Regime says strike killed 11 clerics
TRIPOLI, Libya – Taunting NATO, Moammar Gadhafi said Friday that he is alive despite a series of airstrikes and “in a place where you can’t get to and kill me.” The defiant audio recording was broadcast after the Libyan government accused NATO of killing 11 Muslim clerics with an airstrike on a disputed eastern oil town.
Gadhafi had appeared on state TV but had not been heard speaking since a NATO attack on his Tripoli compound two weeks ago. In a brief recording played Friday on Libyan TV, Gadhafi said he wanted to assure Libyans concerned about a strike this week on his compound in Tripoli.
“I tell the coward crusaders – I live in a place where you can’t get to and kill me,” he said. “I live in the hearts of millions.”
He referred to a NATO airstrike on Thursday that targeted his Bab al-Aziziya compound in Tripoli, claiming it had killed “three innocent journalist-civilians.”
Many people “driven by their love for me put in many calls to check on my well-being after they heard of the cowardly missile attack of the crusaders on Bab al-Aziziya last Thursday, May 12,” Gadhafi said in the recording, which lasted just over a minute.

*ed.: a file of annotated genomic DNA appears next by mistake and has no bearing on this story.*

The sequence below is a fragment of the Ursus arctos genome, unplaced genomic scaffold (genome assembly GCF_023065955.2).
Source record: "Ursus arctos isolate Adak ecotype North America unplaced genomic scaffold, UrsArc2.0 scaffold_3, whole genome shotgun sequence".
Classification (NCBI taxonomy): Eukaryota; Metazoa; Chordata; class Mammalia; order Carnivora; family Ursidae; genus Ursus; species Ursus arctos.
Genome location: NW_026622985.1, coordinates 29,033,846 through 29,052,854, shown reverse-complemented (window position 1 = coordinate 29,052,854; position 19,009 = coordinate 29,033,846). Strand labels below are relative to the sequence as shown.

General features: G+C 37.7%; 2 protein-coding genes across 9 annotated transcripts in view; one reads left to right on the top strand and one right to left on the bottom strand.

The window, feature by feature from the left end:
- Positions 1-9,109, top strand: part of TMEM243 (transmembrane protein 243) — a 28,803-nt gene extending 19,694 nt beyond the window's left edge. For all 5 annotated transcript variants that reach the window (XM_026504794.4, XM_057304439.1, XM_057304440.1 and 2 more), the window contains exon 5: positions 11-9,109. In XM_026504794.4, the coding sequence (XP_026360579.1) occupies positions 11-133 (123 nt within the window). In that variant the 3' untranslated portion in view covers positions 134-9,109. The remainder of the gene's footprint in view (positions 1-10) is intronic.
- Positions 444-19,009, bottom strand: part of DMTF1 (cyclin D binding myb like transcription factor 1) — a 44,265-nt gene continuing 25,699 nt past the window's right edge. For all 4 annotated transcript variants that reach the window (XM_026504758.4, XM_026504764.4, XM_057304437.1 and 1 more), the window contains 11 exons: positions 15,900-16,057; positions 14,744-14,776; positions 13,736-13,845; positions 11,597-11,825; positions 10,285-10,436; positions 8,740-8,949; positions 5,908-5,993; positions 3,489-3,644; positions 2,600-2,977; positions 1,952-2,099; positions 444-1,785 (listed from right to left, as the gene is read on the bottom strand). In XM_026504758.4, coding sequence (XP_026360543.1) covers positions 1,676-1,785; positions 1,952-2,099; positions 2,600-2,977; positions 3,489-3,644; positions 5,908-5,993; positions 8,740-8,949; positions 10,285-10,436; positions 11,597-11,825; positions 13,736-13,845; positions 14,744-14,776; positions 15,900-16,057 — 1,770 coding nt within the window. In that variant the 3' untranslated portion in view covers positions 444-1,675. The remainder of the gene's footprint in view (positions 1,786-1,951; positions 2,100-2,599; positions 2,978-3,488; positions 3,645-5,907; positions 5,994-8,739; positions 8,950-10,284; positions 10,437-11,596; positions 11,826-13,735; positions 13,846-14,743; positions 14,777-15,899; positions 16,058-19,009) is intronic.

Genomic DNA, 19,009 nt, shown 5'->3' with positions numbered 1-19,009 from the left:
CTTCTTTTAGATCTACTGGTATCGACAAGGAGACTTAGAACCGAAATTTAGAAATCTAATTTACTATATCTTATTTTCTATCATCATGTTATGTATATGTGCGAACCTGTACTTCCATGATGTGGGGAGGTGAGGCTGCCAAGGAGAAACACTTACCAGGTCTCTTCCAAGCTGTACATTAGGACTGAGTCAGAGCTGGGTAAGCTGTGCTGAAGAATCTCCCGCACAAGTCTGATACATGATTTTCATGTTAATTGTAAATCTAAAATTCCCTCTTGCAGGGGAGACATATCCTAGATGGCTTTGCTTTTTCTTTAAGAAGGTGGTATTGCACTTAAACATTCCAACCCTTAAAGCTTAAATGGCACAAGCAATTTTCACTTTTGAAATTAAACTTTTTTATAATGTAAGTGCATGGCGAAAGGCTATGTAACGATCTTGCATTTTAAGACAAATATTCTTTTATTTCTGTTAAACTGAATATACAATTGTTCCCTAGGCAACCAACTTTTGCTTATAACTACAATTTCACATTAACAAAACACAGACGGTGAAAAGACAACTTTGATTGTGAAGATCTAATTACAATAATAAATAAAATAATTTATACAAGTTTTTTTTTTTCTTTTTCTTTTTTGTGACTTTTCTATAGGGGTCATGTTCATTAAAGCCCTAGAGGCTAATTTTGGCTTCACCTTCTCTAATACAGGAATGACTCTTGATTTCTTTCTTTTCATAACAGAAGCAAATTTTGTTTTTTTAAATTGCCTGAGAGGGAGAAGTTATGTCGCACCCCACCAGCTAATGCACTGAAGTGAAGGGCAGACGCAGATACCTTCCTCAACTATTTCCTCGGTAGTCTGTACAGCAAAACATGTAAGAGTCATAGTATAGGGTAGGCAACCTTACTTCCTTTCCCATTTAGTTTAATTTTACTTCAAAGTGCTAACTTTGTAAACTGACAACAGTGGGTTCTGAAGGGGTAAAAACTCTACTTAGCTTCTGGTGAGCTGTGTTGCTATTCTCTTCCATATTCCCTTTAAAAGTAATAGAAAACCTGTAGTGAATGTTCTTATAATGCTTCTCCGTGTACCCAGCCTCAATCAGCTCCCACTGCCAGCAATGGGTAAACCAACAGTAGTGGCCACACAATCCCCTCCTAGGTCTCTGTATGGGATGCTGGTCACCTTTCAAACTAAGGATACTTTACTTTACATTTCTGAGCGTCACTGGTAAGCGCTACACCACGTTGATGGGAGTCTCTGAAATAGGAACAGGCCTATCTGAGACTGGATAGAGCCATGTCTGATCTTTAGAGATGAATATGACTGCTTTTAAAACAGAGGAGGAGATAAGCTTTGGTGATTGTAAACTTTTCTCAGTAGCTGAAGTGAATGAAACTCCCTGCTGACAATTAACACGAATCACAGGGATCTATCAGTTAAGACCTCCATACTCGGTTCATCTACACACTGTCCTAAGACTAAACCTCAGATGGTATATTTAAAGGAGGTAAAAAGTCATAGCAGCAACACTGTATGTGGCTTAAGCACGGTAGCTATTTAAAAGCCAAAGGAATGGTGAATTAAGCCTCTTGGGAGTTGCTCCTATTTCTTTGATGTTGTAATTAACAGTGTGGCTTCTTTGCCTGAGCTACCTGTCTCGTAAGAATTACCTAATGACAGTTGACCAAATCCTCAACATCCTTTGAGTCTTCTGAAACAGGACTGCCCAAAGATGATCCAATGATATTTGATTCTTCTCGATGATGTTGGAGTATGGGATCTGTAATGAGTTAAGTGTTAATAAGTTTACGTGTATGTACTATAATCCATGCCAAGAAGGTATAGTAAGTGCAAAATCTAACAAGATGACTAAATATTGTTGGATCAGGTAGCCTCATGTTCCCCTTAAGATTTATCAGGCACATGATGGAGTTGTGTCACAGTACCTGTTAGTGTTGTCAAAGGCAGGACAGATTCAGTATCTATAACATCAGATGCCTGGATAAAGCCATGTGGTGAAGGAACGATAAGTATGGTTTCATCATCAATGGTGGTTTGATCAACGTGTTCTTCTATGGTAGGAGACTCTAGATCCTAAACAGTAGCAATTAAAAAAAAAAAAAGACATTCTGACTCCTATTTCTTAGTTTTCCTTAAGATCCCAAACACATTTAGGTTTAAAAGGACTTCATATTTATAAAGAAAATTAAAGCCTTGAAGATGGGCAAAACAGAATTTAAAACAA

NATO shrugged off the statement. “We are not targeting him, our targets are solely military,” alliance spokeswoman Carmen Romero said in Brussels.
Shortly before Gadhafi’s remarks were broadcast, regime spokesman Moussa Ibrahim claimed that NATO had attacked Brega while dozens of imams and officials from around Libya were gathered there to pray for peace. Ibrahim said 11 imams were killed in their sleep at a guesthouse, and 50 people were wounded, including five in critical condition.
One of the slain men was wearing beige military clothing.
The alliance, responding to the claim, said it had attacked a military command-and-control center in Brega, 450 miles southeast of Tripoli.
“We’re very careful in the selection of our targets and this one was very clearly identified as a command center,” said an official at NATO’s operational headquarters in Naples, Italy, who spoke under the alliance’s rules that he could not be named.
Ali Abou el-Sowa, an imam with Ibrahim, referred to Osama bin Laden.
“I would like to remind my brothers … how Osama bin Laden came into existence,” el-Sowa said. “He was reacting to the extremist actions by the West against Islam. We do not think al-Qaida is justifiable, but we would like to remind you that hatred begets hatred.”
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